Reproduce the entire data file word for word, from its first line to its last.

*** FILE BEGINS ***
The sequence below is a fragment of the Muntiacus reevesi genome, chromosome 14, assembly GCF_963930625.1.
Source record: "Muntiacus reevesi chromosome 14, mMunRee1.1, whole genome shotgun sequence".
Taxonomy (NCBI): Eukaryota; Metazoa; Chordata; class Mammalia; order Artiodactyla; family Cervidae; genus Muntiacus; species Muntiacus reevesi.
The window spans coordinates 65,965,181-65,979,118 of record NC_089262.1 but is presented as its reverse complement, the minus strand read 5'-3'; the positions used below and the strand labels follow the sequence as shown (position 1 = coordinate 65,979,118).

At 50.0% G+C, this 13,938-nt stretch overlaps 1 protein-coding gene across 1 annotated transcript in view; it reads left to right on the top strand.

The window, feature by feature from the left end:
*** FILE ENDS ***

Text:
The sequence below is a fragment of the Muntiacus reevesi genome, chromosome 14, assembly GCF_963930625.1.
Source record: "Muntiacus reevesi chromosome 14, mMunRee1.1, whole genome shotgun sequence".
Taxonomy (NCBI): Eukaryota; Metazoa; Chordata; class Mammalia; order Artiodactyla; family Cervidae; genus Muntiacus; species Muntiacus reevesi.
The window spans coordinates 65,965,181-65,979,118 of record NC_089262.1 but is presented as its reverse complement, the minus strand read 5'-3'; the positions used below and the strand labels follow the sequence as shown (position 1 = coordinate 65,979,118).

At 50.0% G+C, this 13,938-nt stretch overlaps 1 protein-coding gene across 1 annotated transcript in view; it reads left to right on the top strand.

The window, feature by feature from the left end: